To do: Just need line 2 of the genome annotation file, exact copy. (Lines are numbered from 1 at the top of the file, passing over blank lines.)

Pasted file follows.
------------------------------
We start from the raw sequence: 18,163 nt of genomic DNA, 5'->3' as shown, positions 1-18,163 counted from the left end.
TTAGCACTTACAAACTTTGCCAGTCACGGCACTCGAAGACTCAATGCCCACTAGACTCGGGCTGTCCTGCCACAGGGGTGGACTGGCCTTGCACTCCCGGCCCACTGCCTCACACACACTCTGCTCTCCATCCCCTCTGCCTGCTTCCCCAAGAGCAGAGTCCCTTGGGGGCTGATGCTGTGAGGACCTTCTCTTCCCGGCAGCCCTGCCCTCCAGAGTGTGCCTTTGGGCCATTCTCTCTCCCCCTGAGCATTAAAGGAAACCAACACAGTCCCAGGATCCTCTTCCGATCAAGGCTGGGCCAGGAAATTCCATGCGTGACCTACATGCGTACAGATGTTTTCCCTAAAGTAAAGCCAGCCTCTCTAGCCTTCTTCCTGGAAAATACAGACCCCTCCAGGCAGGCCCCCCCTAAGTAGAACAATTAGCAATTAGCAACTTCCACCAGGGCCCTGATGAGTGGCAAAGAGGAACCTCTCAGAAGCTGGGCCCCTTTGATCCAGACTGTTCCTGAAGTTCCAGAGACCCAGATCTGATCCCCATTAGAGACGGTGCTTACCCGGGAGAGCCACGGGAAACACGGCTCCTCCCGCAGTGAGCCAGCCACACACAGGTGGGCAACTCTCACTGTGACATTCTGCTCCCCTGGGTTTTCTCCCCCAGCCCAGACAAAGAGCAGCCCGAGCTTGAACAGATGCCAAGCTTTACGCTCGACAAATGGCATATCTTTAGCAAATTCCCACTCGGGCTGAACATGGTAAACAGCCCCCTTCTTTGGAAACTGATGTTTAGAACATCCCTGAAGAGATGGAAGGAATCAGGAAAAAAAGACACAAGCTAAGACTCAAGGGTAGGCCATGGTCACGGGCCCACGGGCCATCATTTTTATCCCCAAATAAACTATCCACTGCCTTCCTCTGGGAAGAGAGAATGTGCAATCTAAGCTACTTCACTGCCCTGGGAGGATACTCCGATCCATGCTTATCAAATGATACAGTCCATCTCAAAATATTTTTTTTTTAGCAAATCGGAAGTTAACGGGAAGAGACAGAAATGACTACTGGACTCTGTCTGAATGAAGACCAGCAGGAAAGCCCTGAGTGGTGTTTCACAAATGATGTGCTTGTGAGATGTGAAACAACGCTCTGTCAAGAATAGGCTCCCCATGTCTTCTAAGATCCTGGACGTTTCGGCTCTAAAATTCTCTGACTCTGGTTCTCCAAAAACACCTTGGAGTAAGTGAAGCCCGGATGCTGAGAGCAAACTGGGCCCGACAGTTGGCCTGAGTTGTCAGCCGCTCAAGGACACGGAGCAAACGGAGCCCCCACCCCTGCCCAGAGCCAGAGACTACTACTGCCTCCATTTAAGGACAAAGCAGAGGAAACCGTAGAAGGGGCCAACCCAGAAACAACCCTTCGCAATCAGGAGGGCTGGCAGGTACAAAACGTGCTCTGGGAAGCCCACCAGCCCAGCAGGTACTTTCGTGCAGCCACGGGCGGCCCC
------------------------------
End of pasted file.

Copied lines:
TTAGCACTTACAAACTTTGCCAGTCACGGCACTCGAAGACTCAATGCCCACTAGACTCGGGCTGTCCTGCCACAGGGGTGGACTGGCCTTGCACTCCCGGCCCACTGCCTCACACACACTCTGCTCTCCATCCCCTCTGCCTGCTTCCCCAAGAGCAGAGTCCCTTGGGGGCTGATGCTGTGAGGACCTTCTCTTCCCGGCAGCCCTGCCCTCCAGAGTGTGCCTTTGGGCCATTCTCTCTCCCCCTGAGCATTAAAGGAAACCAACACAGTCCCAGGATCCTCTTCCGATCAAGGCTGGGCCAGGAAATTCCATGCGTGACCTACATGCGTACAGATGTTTTCCCTAAAGTAAAGCCAGCCTCTCTAGCCTTCTTCCTGGAAAATACAGACCCCTCCAGGCAGGCCCCCCCTAAGTAGAACAATTAGCAATTAGCAACTTCCACCAGGGCCCTGATGAGTGGCAAAGAGGAACCTCTCAGAAGCTGGGCCCCTTTGATCCAGACTGTTCCTGAAGTTCCAGAGACCCAGATCTGATCCCCATTAGAGACGGTGCTTACCCGGGAGAGCCACGGGAAACACGGCTCCTCCCGCAGTGAGCCAGCCACACACAGGTGGGCAACTCTCACTGTGACATTCTGCTCCCCTGGGTTTTCTCCCCCAGCCCAGACAAAGAGCAGCCCGAGCTTGAACAGATGCCAAGCTTTACGCTCGACAAATGGCATATCTTTAGCAAATTCCCACTCGGGCTGAACATGGTAAACAGCCCCCTTCTTTGGAAACTGATGTTTAGAACATCCCTGAAGAGATGGAAGGAATCAGGAAAAAAAGACACAAGCTAAGACTCAAGGGTAGGCCATGGTCACGGGCCCACGGGCCATCATTTTTATCCCCAAATAAACTATCCACTGCCTTCCTCTGGGAAGAGAGAATGTGCAATCTAAGCTACTTCACTGCCCTGGGAGGATACTCCGATCCATGCTTATCAAATGATACAGTCCATCTCAAAATATTTTTTTTTTAGCAAATCGGAAGTTAACGGGAAGAGACAGAAATGACTACTGGACTCTGTCTGAATGAAGACCAGCAGGAAAGCCCTGAGTGGTGTTTCACAAATGATGTGCTTGTGAGATGTGAAACAACGCTCTGTCAAGAATAGGCTCCCCATGTCTTCTAAGATCCTGGACGTTTCGGCTCTAAAATTCTCTGACTCTGGTTCTCCAAAAACACCTTGGAGTAAGTGAAGCCCGGATGCTGAGAGCAAACTGGGCCCGACAGTTGGCCTGAGTTGTCAGCCGCTCAAGGACACGGAGCAAACGGAGCCCCCACCCCTGCCCAGAGCCAGAGACTACTACTGCCTCCATTTAAGGACAAAGCAGAGGAAACCGTAGAAGGGGCCAACCCAGAAACAACCCTTCGCAATCAGGAGGGCTGGCAGGTACAAAACGTGCTCTGGGAAGCCCACCAGCCCAGCAGGTACTTTCGTGCAGCCACGGGCGGCCCC